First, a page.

“Those are good things that we need to invest in and talk about, but under the infrastructure package, under the traditional infrastructure package, we know that we have high priority projects not only in our district, but across America,” Stauber said.

Lately, his office is being served up shovel-ready projects from jurisdictions throughout Minnesota’s 8th Congressional District. From the Minnesota Transportation Department on down, public works agencies have been told to get projects submitted to their federal legislators for inclusion into the anticipated infrastructure funding plan. It's been a topic at the St. Louis County Board, which filed three ready projects.

“I’m convinced that if we focus on those traditional projects under this transportation and infrastructure package, we can do a whole lot of good,” Stauber said.

Stauber spoke about progress in his effort to influence federal police reform.


He and U.S. Sen. Tim Scott, R-South Carolina, have co-authored police reform in their JUSTICE Act, elements of which they’re still trying to see through with Democratic colleagues. Stauber called the House Democrats' George Floyd Justice in Policing Act nothing but partisan, and said, “we can do better.”

“What I will say on police reform is that it is needed, and we need a bipartisan solution and myself and a small group of federal elected officials both in the House and Senate, a very small group, are trying to work through some complicated issues to get police reform across the finish line,” Stauber said. “Which will benefit the communities these officers serve and the officers themselves.”

The big hurdle right now, he said, is qualified immunity, the status which protects law enforcement officers from civil prosecution for any harm inflicted during use-of-force incidents.

Stauber doesn’t believe there’s a reason to remove such language.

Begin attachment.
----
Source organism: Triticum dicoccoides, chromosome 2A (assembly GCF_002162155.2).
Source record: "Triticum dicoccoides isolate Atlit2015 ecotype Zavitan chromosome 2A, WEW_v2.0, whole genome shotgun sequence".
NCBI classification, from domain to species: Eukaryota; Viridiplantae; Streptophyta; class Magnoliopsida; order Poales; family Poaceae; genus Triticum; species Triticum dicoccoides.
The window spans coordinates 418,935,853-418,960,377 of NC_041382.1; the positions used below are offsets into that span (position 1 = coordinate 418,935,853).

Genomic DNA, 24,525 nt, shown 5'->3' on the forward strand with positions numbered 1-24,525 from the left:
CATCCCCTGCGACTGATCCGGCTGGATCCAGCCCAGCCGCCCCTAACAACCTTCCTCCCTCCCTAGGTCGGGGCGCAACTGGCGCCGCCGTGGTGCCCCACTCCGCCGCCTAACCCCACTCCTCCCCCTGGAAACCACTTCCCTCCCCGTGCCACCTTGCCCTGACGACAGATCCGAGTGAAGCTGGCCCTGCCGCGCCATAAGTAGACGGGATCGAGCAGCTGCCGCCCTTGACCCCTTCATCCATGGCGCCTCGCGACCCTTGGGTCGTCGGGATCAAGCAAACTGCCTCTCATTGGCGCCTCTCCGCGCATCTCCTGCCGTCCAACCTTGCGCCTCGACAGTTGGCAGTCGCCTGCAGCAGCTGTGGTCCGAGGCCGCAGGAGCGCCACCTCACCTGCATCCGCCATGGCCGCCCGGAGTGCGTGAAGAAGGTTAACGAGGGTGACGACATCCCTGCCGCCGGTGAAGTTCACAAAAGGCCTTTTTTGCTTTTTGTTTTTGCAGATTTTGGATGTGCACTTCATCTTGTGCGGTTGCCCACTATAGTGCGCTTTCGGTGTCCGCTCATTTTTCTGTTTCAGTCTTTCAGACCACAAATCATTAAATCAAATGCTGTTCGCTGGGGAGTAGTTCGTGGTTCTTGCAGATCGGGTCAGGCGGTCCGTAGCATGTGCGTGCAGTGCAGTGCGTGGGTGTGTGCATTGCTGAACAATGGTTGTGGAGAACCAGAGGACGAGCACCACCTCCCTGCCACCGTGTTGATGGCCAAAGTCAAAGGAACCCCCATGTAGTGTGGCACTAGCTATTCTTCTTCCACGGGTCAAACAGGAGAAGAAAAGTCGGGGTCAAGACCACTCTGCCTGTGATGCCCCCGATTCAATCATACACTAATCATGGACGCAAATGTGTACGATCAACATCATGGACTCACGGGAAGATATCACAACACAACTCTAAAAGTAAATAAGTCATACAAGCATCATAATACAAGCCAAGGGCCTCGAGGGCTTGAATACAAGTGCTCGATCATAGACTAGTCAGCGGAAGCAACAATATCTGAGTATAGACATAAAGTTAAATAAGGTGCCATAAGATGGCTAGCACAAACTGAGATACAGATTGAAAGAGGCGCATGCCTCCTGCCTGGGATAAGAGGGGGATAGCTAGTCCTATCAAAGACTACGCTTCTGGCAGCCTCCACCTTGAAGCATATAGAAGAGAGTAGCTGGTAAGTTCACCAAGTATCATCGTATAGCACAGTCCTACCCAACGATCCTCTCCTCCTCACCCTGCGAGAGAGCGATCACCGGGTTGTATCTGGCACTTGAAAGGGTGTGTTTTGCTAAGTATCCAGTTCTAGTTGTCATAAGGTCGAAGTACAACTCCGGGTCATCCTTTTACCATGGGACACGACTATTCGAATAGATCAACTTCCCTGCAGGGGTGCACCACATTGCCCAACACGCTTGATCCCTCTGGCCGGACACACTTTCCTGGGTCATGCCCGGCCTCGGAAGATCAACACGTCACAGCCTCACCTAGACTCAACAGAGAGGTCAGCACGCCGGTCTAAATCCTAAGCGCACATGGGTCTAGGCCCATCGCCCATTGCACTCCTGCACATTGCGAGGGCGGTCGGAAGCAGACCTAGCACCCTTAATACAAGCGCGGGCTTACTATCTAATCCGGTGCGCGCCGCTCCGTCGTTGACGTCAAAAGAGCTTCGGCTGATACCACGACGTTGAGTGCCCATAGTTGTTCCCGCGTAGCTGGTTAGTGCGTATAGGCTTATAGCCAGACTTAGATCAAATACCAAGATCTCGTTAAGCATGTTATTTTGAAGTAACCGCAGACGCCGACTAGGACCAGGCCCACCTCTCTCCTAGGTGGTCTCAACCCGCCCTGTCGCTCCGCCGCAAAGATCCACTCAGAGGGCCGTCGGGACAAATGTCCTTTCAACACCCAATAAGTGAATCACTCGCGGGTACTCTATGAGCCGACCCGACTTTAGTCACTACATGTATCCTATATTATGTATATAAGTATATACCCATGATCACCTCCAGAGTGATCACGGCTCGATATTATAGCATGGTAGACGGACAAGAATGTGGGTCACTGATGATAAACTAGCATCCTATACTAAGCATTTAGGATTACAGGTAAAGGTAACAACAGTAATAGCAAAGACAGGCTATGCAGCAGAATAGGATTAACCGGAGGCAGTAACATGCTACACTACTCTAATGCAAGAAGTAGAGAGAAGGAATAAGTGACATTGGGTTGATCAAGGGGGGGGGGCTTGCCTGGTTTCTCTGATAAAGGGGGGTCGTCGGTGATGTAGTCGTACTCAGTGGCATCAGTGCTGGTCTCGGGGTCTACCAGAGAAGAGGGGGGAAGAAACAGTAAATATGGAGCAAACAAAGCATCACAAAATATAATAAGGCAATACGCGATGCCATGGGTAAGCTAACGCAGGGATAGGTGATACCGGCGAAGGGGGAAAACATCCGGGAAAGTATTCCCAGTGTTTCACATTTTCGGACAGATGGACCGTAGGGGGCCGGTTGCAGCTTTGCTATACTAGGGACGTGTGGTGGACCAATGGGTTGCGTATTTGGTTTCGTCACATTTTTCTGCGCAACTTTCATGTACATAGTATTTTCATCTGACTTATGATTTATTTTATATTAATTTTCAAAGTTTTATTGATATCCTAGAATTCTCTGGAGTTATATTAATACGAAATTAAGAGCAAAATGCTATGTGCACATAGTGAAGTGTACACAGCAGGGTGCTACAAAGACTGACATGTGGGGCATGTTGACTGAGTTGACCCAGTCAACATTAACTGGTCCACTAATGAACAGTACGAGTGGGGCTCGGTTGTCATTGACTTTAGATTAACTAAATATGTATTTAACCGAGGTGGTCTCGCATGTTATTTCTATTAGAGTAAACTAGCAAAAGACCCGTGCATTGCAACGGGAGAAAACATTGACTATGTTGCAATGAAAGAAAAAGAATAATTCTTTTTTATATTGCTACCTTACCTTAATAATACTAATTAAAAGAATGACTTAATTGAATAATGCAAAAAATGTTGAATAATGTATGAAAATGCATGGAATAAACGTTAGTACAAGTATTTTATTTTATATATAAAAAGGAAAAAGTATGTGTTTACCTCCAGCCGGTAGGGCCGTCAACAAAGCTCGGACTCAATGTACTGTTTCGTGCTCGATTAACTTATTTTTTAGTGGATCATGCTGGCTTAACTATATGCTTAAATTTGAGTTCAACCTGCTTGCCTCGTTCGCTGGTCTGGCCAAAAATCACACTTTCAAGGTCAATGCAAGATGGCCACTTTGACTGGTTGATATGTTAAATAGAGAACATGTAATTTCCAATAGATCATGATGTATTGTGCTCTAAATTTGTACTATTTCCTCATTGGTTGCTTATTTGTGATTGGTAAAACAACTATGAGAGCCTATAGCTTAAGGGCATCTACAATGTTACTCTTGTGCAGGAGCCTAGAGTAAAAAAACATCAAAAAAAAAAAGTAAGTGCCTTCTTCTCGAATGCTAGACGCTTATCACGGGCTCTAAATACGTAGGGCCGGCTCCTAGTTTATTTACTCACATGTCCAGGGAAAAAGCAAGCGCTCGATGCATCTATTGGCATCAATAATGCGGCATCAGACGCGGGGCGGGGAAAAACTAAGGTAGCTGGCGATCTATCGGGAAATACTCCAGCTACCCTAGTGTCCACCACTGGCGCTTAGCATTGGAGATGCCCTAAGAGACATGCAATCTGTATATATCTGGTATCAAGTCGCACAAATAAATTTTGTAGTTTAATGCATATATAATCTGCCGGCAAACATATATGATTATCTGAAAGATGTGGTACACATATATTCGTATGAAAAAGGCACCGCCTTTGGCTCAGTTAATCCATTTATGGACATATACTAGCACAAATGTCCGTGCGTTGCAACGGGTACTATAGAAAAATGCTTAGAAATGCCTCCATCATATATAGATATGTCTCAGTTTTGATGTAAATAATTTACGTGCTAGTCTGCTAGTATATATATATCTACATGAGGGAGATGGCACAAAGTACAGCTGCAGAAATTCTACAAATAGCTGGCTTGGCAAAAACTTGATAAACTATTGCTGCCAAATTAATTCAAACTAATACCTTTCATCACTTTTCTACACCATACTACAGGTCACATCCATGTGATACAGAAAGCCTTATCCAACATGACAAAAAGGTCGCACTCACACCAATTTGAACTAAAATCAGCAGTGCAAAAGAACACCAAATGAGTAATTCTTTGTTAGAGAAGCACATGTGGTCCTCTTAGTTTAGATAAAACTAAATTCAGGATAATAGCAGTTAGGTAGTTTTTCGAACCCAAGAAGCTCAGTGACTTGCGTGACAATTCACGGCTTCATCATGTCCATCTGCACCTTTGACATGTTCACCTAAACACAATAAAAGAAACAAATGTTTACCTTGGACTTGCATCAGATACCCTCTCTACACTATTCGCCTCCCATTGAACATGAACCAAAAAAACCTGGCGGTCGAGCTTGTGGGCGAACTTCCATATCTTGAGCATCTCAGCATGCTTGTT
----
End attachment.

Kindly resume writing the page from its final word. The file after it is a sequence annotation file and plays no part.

“If you go outside policies, procedures and training,” he said, “it doesn’t protect you.”

He noted how the state of Minnesota had to reach out to Indiana and Ohio for state patrol reinforcements during the trial of Derek Chauvin, and said issues that put officers at risk of prosecution keep prospective new employees away from joining policing or even departments from providing mutual aid.

“North Dakota, South Dakota, Iowa and Wisconsin — they were hesitant,” Stauber said of neighboring states to help Minnesota, before harkening onto his former career in law enforcement as a 23-year Duluth police officer. “Does that mean the city of Superior, Wisconsin, that we grew relations with, is going to now be hesitant to help us in the time of need? We work very well with the Superior Police Department.”

On mass shootings happening regularly, Stauber called “every single mass shooting and loss of life a tragedy.” His solution remains to address mental health instead of any form of gun control.

“If you look at the incidents, you will see, if you backtrack, there’s a mental health component,” he said. “And there’s also an opportunity for us to intervene if there’s something put out on social media.”

Democrats’ solutions don’t solve gun violence, Stauber said, believing “the vast majority of guns used in crimes, or the purchase of those weapons, are through the black market or they’re stolen.”

On vaccinations, Stauber declined to say if he’d received one, calling it a personal choice. Unprompted, he defended liberties not currently in jeopardy: “I would never support any piece of legislation that would force somebody to get vaccinated,” he said.

Asked if he supports vaccinations, the congressman said: “I’ve encouraged people to get vaccinated after consulting with their family or their doctor. It’s their decision whether they get vaccinated.”